2
  • An interesting example indeed. Aug 15 '10 at 5:58
  • 2
    This is still a determiner usage. It has adjectival qualities too, as you say. Compare the post-modifier 'galore', which has determiner (quantifier: a vast number of) and adjectival (a splendid, gay array: try funerals galore) properties. Nov 4 '14 at 20:55
4

As JSBangs showed, the fails some tests for being an adjective. However, there are other words that we commonly call adjectives even though they fail some of the tests. Consider these examples:

  • the more all houses / the aller houses
  • this house is only but not blue
  • the each and red house

If we describe an adjective simply as anything that modifies a noun or noun phrase, it doesn't seem too unreasonable to call the an adjective too, just as all, only, and each.

However, traditionally we call the an article, not an adjective. Perhaps a compromise could be reached: the is an article, and articles are special kinds of adjectives; and because we have this special, more specific label, we should normally not call them by the more general label "adjective". The same applies to possessive and demonstrative pronouns. On a side note, we could also call the a kind of pronoun. That wouldn't entirely unreasonable: it is just not done. If the need should arise, we could then call it a referential or anaphoric word, instead of a pronoun.

In the end it seems an arbitrary choice. Some neo-linguists have a tendency of doing all they can to destroy traditional labels whenever they can find the slightest excuse, even when the old label still functions moderately well. This usually involves a rabid and sometimes crude implementation of functionalism, choosing a particular interpretation of how a word functions as a basis for terminology and disregarding any more nuanced views. I say that this should only be done where it is necessary to prove a point, which indeed it can be in some research.

In our case, it would make more sense to call the, a, your, and red something like "nominal modifiers" if such an overarching name should be necessary in a linguistic treatise. Calling them all "adjectives" looks more like an attempt at rebellion that confuses readers than a functional improvement.

4
  • The part about all is an interesting point.
    – apaderno
    Jan 30 '11 at 15:49
  • 2
    All, each, etc. are not considered adjectives by linguists. They are known as quantifiers, which fall under the greater category of determiner. Definite and indefinite articles are also determiners. "The only" is considered a uniquitive determiner as well. So you are right in your observations — it's just these are also not considered adjectives.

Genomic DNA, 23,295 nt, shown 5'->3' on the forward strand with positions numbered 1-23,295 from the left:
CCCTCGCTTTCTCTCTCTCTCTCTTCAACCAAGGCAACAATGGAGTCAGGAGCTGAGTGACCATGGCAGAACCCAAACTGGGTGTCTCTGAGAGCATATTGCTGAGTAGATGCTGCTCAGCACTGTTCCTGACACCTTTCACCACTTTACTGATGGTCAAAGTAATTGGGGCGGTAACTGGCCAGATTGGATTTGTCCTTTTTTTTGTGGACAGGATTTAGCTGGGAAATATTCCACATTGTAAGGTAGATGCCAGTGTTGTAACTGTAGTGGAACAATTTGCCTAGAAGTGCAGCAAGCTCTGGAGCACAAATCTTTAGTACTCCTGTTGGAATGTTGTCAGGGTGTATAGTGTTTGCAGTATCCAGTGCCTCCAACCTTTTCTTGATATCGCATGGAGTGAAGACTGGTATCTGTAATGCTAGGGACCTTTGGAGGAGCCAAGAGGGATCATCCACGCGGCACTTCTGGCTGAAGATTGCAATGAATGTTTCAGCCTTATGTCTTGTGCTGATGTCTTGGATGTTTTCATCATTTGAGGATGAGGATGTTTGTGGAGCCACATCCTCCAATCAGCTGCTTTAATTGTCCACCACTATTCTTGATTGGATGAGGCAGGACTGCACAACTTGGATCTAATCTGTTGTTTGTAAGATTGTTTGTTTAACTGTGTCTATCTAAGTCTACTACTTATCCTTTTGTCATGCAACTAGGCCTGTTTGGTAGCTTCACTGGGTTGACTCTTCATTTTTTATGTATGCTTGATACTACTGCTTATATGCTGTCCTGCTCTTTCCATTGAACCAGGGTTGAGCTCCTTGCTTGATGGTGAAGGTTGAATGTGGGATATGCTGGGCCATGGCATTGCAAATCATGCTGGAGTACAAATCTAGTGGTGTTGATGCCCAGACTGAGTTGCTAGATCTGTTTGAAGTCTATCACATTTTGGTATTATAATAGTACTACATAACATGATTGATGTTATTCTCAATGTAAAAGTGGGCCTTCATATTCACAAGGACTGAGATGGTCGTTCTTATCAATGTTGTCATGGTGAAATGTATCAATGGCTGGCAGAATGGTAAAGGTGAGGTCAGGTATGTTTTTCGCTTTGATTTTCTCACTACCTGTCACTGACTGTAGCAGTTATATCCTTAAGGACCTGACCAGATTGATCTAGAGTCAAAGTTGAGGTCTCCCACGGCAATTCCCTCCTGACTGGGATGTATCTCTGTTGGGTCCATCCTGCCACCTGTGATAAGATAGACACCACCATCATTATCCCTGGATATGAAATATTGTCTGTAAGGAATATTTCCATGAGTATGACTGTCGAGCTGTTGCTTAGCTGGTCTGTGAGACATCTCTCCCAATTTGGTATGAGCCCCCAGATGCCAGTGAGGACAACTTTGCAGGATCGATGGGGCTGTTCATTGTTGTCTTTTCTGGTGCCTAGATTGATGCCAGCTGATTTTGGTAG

– Kosmonaut
    Apr 12 '11 at 21:53
  • @Kosmonaut: Okay, I have no problems in principle with that terminology; it may very well be the most efficient model in many cases. However, I don't think the other terminology is entirely useless either. For one thing it is used by many in several different disciplines. I just feel that anyone choosing one accepted set of labels over another should not claim that his is the Right one and the other the Wrong one (not saying you were doing that). I was trying to show the relativity of a particular set of labels and their tests. Apr 12 '11 at 22:11
  • 2
    In my opinion, the important question is: if we group X, Y, and Z together, do we make accurate predictions? If we put any of those determiners and adjectives into the same category, we end up with many inaccurate predictions. So, basically I think that "the", "some", "that", etc. have a lot in common with each other and therefore belong together, as a reflection of their similarities. Anyway, I am not sure how you can categorize the syntactic category of a word without looking at how it functions in sentences. What else would you go by?
    – Kosmonaut
    Apr 12 '11 at 22:57
2

If all you had were the classic eight parts of speech that were used in classical Latin, noun, pronoun, verb, adjective, adverb, preposition, conjunction, interjection, and you had to put 'the' in one of those bins, then the only one it could possibly fit in is 'adjective', and would definitely not fit in any other. Which is to say that 'the' acts more like an adjective than anything else.